I have already discussed Hallowe'en on this blog. It is a HUGE business here, and I happily threw myself into some aspects of it... well, the ones that involved food anyway! I even dressed up for the occasion.
When considering whether to don a costume for the 31st October, I chose a witch as an obvious option. After all, what else would one dress up as at Hallowe'en? But when answering the door to the multitude of trick-or-treaters, I found myself grinning confusedly at children dressed up as everything from princesses to Spiderman. At school the following day I asked the class what costumes they had worn the previous night... answers ranged from Scooby Doo to Jack Sparrow. Baffling to a Brit, for whom Hallowe'en is firmly linked with witches and wizards, not superheroes, royalty or cartoon dogs!
Forget hearts and flowers, good old Spidey is the perfect Valentines messenger! I even snaffled a spare card to take home for my very own loved one:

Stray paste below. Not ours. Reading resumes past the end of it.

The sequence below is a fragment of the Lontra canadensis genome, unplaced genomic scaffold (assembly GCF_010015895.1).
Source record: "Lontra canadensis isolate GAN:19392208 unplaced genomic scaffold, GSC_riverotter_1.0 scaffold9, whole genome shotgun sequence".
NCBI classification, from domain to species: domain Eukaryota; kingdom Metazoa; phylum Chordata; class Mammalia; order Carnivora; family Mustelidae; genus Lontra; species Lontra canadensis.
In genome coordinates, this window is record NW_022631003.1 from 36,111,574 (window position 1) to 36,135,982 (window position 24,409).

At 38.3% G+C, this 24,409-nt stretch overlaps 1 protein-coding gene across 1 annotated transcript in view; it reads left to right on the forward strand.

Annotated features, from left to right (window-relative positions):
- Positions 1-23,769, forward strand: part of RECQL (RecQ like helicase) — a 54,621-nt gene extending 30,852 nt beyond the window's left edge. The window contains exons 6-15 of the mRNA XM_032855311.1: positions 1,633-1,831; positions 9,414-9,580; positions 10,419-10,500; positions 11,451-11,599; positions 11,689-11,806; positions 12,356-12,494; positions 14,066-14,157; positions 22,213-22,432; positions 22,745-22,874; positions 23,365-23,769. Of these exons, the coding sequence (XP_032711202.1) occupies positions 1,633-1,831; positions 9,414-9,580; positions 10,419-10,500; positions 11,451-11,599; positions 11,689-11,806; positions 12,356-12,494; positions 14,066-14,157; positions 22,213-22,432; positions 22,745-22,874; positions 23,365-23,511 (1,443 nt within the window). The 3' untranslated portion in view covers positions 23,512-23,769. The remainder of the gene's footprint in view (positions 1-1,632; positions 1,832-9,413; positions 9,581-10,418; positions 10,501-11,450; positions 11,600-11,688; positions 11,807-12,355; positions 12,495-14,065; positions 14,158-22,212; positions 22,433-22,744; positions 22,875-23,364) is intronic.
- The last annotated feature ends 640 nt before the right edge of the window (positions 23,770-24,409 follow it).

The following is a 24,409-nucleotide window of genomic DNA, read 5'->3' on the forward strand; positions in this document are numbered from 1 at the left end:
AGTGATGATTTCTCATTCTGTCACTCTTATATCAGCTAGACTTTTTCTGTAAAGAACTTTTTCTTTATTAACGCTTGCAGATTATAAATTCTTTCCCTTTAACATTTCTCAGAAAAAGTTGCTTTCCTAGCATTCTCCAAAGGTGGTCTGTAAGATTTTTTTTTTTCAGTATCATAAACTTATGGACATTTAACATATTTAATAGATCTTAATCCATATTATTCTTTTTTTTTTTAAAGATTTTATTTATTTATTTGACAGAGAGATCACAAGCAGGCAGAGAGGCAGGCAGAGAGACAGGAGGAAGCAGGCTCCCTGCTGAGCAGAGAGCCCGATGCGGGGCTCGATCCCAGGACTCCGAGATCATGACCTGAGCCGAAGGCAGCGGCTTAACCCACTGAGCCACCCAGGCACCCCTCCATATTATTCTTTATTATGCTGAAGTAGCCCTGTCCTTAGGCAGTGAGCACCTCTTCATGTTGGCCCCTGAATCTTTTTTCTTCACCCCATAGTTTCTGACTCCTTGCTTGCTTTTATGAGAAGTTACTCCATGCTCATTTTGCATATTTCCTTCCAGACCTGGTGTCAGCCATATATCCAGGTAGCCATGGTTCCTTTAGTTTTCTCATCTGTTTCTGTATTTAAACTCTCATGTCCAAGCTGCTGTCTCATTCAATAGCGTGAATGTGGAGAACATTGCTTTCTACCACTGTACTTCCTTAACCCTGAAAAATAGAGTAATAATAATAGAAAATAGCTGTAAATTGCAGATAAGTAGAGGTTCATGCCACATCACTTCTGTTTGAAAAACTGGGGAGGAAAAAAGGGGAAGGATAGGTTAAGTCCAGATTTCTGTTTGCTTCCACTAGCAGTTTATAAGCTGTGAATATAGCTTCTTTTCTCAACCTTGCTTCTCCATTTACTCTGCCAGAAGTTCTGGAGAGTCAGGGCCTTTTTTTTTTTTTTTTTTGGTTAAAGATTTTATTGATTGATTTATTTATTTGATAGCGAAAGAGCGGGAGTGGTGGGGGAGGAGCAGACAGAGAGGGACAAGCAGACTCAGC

Who said romance is dead?!
Cards, it seems, were just not enough... many children also brought in gifts, most of which involved large amounts of sugar and lots of artificial colourings - guaranteed to create a sugar-rush of epic proportions in all 20 kids. I just let them get on with it!
I even received some cute Valentines candies of my own, presented to me by a fellow-teacher who must have spent hours creating a basketful of these little goodies. I thought this was hilarious!
I'm very anxious to clarify myself here - although I find this whole North-American Valentines extravaganza quite amusing (it's just so different to the British way of celebrating the day) it was a hugely enjoyable day for the children. They had been doing heart-themed work for weeks, they all wore red or pink to school on the day, and they all went home with bulging bags of cards and candy, and blood-sugar spikes that were off the charts. It seemed a rather charming way to celebrate friendships, and a great excuse for what was basically a break from 'proper work' at school. And why not? Valentines Day would barely be mentioned in your average UK school. As a concession, I have on occasion allowed my class to make Valentines cards, but always with the sneaking feeling that it was somehow a little inappropriate to encourage young children into 'romantic love' - there's plenty of time ahead for that! However, here this was not an issue, it was simply a fun way in which to tell your mates that you like them, and Spiderman and I think that's OK!